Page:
Homo Faber celebrates craftsmanship in Venice
Back for a second edition, Homo Faber Event (until 1 May 2022) spotlights the importance of collaboration and passing skills through generations
In a darkened gallery of Venice’s Fondazione Giorgio Cini – home to the 2022 Homo Faber Event, an exhibition of contemporary craftsmanship, running until 1 May 2022 – a series of mosaic panels dazzle as they catch the light, their colourful surface patinas creating a kaleidoscope effect. Made from copper, brass and steel, and treated with some 50 different oxidation and brushwork techniques, these ornamental panels are a tribute to the 12th-century mosaic floors of the city’s Basilica di San Marco – a contemporary reimagining of centuries-old craftsmanship from the region.
Tracing Venice, as this installation is called, took months of intense research and collaboration between Veneto-based design studio Zanellato/Bortotto and the metalwork experts at De Castelli to mimic the erosion of the original mosaics, caused by flooding. ‘We wanted to reflect the fragility of the city,’ says Daniele Bortotto. After its showing at the Homo Faber Event – under this year’s event theme of ‘Living Treasures of Europe and Japan’ – the installation will travel to De Castelli’s Milanese showroom for the Salone del Mobile 2022, then the collaborators hope to sell the works to raise money for restoring the cathedral’s floors.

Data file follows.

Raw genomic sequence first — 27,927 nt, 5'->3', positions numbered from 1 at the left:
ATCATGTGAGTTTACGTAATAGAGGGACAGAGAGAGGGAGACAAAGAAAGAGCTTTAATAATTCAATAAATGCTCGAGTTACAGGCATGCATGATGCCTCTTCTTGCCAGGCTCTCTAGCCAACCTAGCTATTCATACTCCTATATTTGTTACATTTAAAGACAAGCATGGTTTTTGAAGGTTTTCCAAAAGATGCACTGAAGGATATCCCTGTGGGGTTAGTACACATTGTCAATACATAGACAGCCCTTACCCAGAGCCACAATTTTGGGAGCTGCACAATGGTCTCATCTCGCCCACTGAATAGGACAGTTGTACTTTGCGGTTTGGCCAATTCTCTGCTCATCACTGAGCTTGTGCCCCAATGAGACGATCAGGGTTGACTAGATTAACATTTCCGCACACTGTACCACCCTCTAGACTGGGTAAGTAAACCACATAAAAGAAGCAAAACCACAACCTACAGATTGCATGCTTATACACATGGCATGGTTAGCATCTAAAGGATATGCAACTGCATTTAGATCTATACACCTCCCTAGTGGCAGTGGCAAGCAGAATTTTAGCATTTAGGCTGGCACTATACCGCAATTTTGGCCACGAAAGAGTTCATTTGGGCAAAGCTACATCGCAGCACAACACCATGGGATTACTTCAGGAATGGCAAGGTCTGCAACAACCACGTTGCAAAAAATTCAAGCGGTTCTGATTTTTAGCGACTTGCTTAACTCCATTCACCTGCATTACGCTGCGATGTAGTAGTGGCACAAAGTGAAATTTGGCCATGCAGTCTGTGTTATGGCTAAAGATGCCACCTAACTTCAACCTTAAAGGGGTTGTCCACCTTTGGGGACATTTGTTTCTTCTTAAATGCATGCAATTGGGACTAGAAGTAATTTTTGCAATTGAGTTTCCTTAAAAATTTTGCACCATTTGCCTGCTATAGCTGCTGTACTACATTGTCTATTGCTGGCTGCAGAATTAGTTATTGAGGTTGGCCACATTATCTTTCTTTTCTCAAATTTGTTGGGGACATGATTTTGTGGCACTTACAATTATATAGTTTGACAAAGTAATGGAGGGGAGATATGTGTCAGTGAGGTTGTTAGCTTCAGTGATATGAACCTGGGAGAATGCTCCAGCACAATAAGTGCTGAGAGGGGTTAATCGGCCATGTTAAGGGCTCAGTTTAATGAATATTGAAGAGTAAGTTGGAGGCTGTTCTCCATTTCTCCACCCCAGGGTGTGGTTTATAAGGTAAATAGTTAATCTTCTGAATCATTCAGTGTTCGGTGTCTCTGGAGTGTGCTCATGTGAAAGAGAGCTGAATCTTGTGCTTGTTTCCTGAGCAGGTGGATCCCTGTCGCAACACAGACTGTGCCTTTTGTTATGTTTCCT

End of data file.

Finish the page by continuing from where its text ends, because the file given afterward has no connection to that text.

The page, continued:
Homo Faber: pushing the possibilities of craft
Such feats of teamwork and artisanship, rooted in regional traditions, abound at the second edition of the Homo Faber Event, launched in 2018 by the Geneva-based Michelangelo Foundation for Creativity and Craftsmanship. Everywhere you turn in this epic showcase – spanning 15 exhibitions and over 850 objects – you hear talk of the thousands of hours of labour required to make the works (a lace-like wood carving by Belgian sculptor Julien Feller took 3,500 hrs, and counting, according to an exhibition guide). This is a showcase of craftsmanship on steroids.
The foundation has tapped 12 curators to mastermind the exhibitions: German designer Sebastian Herkner, British design author Tapiwa Matsinde, and American experimental theatre director Robert Wilson (a 2010 Wallpaper* Guest Editor), among them. Many have pushed the artisans out of their comfort zones in order to reframe traditional skills for contemporary life.
Herkner, for example, invited makers from Europe to reimagine the mosaics outside the nearby Basilica de San Giorgio as designs for use in interiors. José Vieira – one of Portugal’s last tinsmiths, who typically makes domestic objects such as jugs – has created a metal mosaic panel with an undulating pattern inspired by water. Meanwhile, Belgium’s oldest stained-glass studio, Atelier Mestdagh, has swapped the leading normally used to fuse together pains of glass with copper, which gives its mosaic clean lines and a luxurious edge. ‘I wanted to showcase how some of the most challenging techniques can be applied in contemporary ways,’ says director Katrien Mestdagh.